Ritualizing and Learning at Two Buddhist Centers
Author: Patricia Q Campbell
Publisher: Oxford University Press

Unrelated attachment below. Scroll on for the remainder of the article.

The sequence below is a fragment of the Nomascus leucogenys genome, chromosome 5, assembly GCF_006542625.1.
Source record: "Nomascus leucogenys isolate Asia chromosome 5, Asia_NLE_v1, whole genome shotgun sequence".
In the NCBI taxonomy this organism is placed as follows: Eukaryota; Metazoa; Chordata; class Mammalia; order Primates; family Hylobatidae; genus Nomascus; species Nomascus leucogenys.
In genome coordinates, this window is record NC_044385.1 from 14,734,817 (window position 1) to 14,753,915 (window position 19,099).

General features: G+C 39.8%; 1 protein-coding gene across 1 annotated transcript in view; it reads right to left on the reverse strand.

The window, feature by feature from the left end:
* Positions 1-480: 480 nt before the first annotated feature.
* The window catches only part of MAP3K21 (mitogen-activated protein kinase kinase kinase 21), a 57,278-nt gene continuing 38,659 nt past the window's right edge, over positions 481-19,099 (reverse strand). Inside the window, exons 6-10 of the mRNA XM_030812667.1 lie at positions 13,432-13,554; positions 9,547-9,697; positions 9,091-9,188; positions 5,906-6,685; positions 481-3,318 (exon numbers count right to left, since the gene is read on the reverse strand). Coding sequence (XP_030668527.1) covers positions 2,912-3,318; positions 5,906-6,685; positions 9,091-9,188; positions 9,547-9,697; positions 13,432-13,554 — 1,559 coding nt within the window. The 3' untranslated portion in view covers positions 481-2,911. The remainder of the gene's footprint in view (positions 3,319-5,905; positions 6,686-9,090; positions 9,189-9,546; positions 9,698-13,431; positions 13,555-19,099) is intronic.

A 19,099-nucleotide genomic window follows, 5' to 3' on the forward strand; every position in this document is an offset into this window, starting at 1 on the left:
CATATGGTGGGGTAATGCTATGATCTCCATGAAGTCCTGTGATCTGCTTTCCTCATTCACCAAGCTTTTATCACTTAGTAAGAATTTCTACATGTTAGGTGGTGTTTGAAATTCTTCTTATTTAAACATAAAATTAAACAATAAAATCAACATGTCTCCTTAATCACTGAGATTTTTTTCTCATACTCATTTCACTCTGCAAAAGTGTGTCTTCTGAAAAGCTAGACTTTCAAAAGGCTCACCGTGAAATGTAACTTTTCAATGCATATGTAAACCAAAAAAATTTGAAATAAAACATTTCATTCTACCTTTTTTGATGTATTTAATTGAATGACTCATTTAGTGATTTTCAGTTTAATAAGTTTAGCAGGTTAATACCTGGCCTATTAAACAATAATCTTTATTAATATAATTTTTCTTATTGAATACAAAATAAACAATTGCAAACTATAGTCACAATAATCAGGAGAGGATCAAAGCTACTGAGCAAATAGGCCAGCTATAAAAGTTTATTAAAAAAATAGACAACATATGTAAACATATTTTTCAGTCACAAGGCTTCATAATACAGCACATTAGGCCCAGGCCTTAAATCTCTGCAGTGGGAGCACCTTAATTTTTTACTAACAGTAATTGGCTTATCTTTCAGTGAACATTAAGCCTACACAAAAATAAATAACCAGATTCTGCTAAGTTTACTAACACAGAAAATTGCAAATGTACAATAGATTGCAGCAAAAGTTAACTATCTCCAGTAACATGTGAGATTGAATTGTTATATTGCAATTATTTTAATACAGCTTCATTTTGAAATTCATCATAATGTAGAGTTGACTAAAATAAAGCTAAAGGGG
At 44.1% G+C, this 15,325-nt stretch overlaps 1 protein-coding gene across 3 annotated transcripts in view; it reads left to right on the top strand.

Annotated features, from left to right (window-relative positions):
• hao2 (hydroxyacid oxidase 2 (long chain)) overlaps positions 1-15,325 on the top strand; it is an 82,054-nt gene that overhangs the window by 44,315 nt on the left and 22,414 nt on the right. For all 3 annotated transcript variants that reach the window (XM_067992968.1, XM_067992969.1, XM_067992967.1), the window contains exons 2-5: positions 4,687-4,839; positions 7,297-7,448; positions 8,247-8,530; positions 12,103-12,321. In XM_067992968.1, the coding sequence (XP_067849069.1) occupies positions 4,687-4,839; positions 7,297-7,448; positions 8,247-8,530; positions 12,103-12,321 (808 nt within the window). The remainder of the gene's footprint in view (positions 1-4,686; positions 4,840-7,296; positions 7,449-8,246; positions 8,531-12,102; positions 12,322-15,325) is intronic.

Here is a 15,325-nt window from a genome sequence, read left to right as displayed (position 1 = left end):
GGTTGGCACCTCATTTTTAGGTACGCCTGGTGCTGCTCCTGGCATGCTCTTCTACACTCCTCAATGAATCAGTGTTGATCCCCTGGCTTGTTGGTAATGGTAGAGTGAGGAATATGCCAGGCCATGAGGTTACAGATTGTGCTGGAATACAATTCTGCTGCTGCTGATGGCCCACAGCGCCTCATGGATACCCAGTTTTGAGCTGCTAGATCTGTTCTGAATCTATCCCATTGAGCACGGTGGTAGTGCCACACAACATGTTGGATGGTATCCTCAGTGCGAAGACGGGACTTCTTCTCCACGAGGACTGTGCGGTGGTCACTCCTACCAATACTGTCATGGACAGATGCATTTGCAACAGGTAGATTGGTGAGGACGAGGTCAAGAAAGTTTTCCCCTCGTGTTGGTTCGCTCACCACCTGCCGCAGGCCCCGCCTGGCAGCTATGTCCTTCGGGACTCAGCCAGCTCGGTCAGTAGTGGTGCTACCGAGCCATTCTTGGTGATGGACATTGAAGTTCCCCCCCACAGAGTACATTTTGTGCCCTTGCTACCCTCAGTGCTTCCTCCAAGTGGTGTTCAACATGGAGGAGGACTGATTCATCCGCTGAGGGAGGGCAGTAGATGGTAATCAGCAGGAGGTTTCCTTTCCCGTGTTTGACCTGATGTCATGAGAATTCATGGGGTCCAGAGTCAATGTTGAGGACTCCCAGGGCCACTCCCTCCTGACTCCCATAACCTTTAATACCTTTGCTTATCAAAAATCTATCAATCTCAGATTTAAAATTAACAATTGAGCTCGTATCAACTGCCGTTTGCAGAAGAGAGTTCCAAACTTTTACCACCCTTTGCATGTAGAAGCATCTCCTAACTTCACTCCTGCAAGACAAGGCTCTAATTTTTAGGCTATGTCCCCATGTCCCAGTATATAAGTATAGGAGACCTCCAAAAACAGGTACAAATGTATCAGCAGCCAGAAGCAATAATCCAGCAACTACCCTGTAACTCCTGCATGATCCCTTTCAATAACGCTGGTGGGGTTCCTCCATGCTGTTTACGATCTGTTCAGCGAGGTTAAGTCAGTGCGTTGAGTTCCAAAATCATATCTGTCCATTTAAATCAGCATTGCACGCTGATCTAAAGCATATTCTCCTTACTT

Knowing Body, Moving Mind investigates ritualizing and learning in introductory meditation classes at two Buddhist centers in Toronto, Canada. The centers, Friends of the Heart and Chandrakirti, are led and attended by Western (sometimes called "convert') Buddhists: that is, people from non-Buddhist familial and cultural backgrounds. Inspired by theories that suggest that rituals impart new knowledge or understanding, Patricia Campbell examines how introductory meditation students learn through formal Buddhist practice. Along the way, she also explores practitioners' reasons for enrolling in meditation classes, their interests in Buddhism, and their responses to formal Buddhist practices and to ritual in general. Based on ethnographic interviews and participant-observation fieldwork, the text follows interview participants' reflections on what they learned in meditation classes and through personal practice, and what roles meditation and other ritual practices played in that learning. Participants' learning experiences are illuminated by an influential learning theory called Bloom's Taxonomy, while the rites and practices taught and performed at the centers are explored using performance theory, a method which focuses on the performative elements of ritual's postures and gestures. But the study expands the performance framework as well, by demonstrating that performative ritualizing includes the concentration techniques that take place in a meditator's mind. Such techniques are received as traditional mental acts or behaviors that are standardized, repetitively performed, and variously regarded as special, elevated, spiritual or religious. Having established a link between mental and physical forms of ritualizing, the study then demonstrates that the repetitive mental techniques of meditation practice train the mind to develop new skills in the same way that physical postures and gestures train the body. The mind is thus experienced as both embodied and gestural, and the whole of the body as socially and ritually informed.